Review: Regent’s Park Theatre adaptation of To Kill a Mockingbird

Molly Dowrick Reviews a theatre adaptation of To Kill a Mockingbird

Growing up in the West Country, I’ve never experienced discrimination and so had never considered its implications, but when I first read Harper Lee’s stunning and thought-provoking novel To Kill a Mockingbird when I was sixteen; I was appalled at the ways in which black people and the working class were victimised and oppressed.

At school, although I was aware of negative racial stereotypes and oppression, particularly in the USA, I was somewhat unaware of the extent of the racial disharmony and class conflict. To Kill a Mockingbird tells the story of Atticus Finch, a white lawyer in 1935 Alabama who is defending Tom Robinson, an innocent black man, who has been accused of raping a white woman. The story of how the town reacted to the trial is told by Atticus’ six year old daughter, Scout, allowing readers to question racial expectations and discrimination through the eyes of a child who sees no importance in race or class. Emotional, but at the times comical and extremely thought-provoking, Lee’s novel is worth reading if you’d like your presumptions and expectations of race, gender and class challenged. As an avid theatre-goer, my family and I went to see the Regent’s Park Theatre adaptation of To Kill a Mockingbird at the Theatre Royal Plymouth last month.

Although unique, thought-provoking and hailed as a production of ‘tremendous heart and emotional depth’ by the Daily Telegraph, I preferred the book of To Kill a Mockingbird as it fuelled a more emotional response from me. Nevertheless, the Regents Park Theatre adaptation certainly puts emphasis on the story-telling itself, inviting the audience to become involved in the production and make their own decision as to Tom Robinson’s guilt or innocence.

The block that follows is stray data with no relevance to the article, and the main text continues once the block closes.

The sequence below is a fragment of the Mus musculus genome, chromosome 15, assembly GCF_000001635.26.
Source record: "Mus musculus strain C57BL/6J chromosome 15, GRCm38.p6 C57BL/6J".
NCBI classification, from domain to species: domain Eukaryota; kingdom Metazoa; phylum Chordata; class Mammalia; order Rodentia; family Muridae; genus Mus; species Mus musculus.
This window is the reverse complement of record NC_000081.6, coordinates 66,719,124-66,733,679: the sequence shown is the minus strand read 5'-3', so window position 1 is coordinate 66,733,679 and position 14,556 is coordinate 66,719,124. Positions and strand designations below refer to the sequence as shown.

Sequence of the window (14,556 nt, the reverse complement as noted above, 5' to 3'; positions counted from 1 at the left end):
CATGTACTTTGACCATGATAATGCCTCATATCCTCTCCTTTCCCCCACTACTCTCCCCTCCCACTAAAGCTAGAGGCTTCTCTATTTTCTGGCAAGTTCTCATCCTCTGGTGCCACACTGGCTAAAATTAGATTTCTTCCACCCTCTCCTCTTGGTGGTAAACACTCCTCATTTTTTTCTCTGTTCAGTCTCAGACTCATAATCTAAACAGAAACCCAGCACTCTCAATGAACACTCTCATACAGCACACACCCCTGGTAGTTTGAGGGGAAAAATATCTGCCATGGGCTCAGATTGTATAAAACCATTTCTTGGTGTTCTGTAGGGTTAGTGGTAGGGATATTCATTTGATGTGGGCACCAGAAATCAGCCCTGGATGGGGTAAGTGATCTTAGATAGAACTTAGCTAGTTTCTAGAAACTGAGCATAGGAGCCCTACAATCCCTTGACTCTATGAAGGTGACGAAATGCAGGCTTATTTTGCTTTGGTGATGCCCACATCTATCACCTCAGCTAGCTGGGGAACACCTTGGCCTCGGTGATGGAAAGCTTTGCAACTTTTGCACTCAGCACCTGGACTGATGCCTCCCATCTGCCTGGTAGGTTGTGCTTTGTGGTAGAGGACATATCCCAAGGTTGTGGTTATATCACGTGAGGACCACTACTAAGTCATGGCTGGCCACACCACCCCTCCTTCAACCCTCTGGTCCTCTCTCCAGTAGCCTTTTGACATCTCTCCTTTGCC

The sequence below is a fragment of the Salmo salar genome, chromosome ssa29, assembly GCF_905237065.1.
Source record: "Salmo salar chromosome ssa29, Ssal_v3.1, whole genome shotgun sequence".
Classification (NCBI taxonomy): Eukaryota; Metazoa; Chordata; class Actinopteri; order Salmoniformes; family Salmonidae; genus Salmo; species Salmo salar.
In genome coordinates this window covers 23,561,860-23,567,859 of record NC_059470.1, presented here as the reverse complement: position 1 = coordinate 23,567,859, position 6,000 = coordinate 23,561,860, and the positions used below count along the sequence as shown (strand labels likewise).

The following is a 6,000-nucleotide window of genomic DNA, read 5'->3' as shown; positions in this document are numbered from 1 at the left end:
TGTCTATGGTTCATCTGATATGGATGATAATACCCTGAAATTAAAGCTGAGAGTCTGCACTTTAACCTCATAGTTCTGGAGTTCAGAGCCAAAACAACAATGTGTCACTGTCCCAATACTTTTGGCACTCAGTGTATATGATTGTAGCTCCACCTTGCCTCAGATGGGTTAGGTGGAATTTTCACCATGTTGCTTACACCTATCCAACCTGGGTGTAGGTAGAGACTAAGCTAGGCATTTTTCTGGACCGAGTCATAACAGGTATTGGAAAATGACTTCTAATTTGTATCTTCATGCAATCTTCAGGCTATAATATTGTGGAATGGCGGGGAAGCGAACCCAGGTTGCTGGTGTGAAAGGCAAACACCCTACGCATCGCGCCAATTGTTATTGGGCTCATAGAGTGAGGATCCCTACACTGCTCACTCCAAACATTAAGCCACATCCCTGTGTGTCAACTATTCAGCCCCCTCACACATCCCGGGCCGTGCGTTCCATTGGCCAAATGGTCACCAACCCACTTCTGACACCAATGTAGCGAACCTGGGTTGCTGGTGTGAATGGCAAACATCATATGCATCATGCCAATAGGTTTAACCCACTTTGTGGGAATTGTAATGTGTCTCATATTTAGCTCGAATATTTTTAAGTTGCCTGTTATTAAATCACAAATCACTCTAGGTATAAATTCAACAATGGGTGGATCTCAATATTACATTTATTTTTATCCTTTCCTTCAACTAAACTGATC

The greatest strength of the production was undoubtedly the child actors. Although I’m usually a cynic to the use of young people in theatre, I was impressed by the youngsters’ superb acting which enabled the production to showcase the ‘novel’s warmth and childish wonder’ (Time Out magazine). The engaging child actors enabled the audience to see the cruel truth of racial divisions and discrimination, as we, like the children, questioned why race and class is an issue in society. For the performance that I watched, Scout was played by Ava Potter, making her professional theatre debut. I was amazed at this, that an actress who had never previously been involved in professional theatre could portray her character with a wonderful kindness and emotion. I was moved to tears on several occasions due to Scout’s amazement at the world and inability to understand the harsh realities of race relations and the gaps between the rich and poor. Additionally, Arthur Franks portrayed a lovely, likable Jem (Scout’s older brother) who showed courage and a compassionate willingness to look after his sister. A third child, Scout and Jem’s friend Dill, is significant in the story, acting as a gateway to children’s ever-increasing imagination and desire for adventure, while echoing Scout’s childish innocence and sweet disposition. Dill was based on Lee’s childhood friend Truman Capote and Connor Brundish wonderfully portrayed the youngster who became fascinated by the Finch’s mysterious neighbour Boo Radley.